Andromeda Galaxy is a spiral galaxy that is approximately 2.5 million light years from Earth. This galaxy is the nearest major g...
Andromeda Galaxy is a spiral galaxy that is approximately 2.5 million light years from Earth. This galaxy is the nearest major galaxy to the Milky Way. This name is derived from the area of the sky in which it appears i.e. the constellation of Andromeda, which was named after the mythological princess Andromeda.
Andromeda, according to the Greek mythology was the daughter of Cepheus and Cassiopeia, the king and queen of North African kingdom Aethiopia. She has been very popular in art since classical times.
Andromeda galaxy is also known as Messier 31, M31 and NGC 224. In older texts, it has also been referred to as the Great Andromeda Nebula.
There are one trillion stars in Andromeda. This is twice the number of stars estimated in the Milky Way (200-400 billion). These observations were made by the Spitzer Space Telescope in 2006. Moreover, the mass of Andromeda galaxy is estimated to be 1.5×1012 solar masses while Milky Way has 8.5×1011 solar masses according to the estimations. (Solar mass (M☉) is the standard unit of measurement in astronomy for the mass of stars, clusters and galaxies. It does not take dark matter into account.)
Before the true facts of universe were realized, what is known to be the rim of Milky Galaxy today was thought to be the edge of space. Andromeda galaxy was considered to be a mere collection of stars and cosmic dust clouds. It was originally called the Great Andromeda nebula. In 1864, William Huggins noted that Andromeda spectrum differed from gaseous nebula. Its spectra display a continuum of frequencies that are superimposed with dark absorption lines which help in the identification of chemical composition of an object.
The centre of M31 is a home to 26 known black holes. Some more have been picked out by the Chandra X-ray Observatory. There is also a massive black hole in its center just like the Milky Way. There is a possibility of two other holes possibly orbiting as binary, having an approximate mass of 140 million times to that of Sun.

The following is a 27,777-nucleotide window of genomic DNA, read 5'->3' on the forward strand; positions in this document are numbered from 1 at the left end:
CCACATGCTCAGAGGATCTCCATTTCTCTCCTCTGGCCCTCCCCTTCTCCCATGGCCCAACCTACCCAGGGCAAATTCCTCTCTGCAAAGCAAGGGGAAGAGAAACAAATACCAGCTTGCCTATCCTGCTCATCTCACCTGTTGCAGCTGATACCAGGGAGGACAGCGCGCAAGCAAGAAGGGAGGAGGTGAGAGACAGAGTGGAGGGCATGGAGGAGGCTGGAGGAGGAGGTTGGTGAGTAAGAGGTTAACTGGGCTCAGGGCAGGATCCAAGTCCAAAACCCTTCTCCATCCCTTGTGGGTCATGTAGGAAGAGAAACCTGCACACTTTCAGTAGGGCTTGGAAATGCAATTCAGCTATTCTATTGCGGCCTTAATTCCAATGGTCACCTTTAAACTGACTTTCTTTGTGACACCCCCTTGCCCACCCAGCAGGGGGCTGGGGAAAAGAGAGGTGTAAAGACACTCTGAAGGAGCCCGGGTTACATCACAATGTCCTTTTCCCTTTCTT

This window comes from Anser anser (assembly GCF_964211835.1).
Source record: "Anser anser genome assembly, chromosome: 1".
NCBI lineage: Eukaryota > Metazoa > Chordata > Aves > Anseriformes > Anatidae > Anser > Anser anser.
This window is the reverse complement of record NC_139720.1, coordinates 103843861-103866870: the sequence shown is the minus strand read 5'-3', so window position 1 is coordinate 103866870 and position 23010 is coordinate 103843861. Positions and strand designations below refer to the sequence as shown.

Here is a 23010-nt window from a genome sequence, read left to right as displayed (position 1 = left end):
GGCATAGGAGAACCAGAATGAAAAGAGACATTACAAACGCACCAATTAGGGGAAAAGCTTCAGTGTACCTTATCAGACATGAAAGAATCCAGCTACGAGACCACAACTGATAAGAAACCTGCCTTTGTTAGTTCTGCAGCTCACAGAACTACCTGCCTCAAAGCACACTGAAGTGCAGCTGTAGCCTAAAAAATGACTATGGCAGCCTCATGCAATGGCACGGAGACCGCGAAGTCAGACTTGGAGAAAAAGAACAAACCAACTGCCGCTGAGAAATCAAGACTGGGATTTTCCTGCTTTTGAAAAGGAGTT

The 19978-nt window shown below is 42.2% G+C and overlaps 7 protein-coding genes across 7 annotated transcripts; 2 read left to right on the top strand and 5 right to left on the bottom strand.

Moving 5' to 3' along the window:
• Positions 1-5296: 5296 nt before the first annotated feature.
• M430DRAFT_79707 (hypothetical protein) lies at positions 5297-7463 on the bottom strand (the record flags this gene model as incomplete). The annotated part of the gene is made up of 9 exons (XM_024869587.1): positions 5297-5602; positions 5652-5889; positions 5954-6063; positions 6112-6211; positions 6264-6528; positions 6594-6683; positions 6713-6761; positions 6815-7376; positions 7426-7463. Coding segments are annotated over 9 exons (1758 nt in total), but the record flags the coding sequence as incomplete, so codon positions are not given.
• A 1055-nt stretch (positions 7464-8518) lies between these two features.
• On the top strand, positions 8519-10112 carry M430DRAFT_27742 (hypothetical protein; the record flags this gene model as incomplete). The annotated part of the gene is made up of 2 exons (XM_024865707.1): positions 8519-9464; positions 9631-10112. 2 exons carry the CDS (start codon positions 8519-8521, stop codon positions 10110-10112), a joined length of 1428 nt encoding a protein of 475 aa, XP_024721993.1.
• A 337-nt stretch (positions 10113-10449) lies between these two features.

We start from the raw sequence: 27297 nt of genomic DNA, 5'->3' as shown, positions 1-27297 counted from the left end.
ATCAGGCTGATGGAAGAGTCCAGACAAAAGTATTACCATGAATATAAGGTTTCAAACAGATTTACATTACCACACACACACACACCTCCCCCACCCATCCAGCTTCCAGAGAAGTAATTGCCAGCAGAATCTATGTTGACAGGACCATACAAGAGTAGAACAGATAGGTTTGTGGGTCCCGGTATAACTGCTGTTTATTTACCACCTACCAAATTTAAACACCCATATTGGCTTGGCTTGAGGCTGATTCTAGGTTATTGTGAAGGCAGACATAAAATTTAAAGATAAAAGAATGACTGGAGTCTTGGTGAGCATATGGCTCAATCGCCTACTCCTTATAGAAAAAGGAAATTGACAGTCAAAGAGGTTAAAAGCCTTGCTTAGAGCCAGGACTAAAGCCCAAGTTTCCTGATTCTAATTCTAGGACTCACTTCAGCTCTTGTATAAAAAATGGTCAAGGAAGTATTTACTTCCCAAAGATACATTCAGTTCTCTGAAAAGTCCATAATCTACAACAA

When most of the universe is accelerating away from our galaxy, Andromeda galaxy is approaching towards Milky Way at a speed of 100 kilometers per second. That means, in approximately 4.5 billion years, the Andromeda Galaxy will collide with the Milky Way. There will be a galactic smash-up between the two galaxies.
The reason behind this direct collision is the tangential velocity of Andromeda galaxy which is relatively much smaller than the approaching velocity. The likely outcome of this collision will be a merger of both the galaxies to form a giant elliptical galaxy or even a large disc galaxy. The impact of this collision on Earth and the Solar System is not known yet. There is also a minute chance of Solar system being ejected from the Milky Way or joining the Andromeda Galaxy before the collision.
Andromeda Galaxy can be seen with naked eye. Even with some light pollution, the galaxy is bright enough to be spotted without any device. Autumn is the best season for seeing the galaxy. In the Northern Hemisphere, during the nights, when the galaxy reaches zenith from mid altitudes, they can be clearly visible for almost whole night.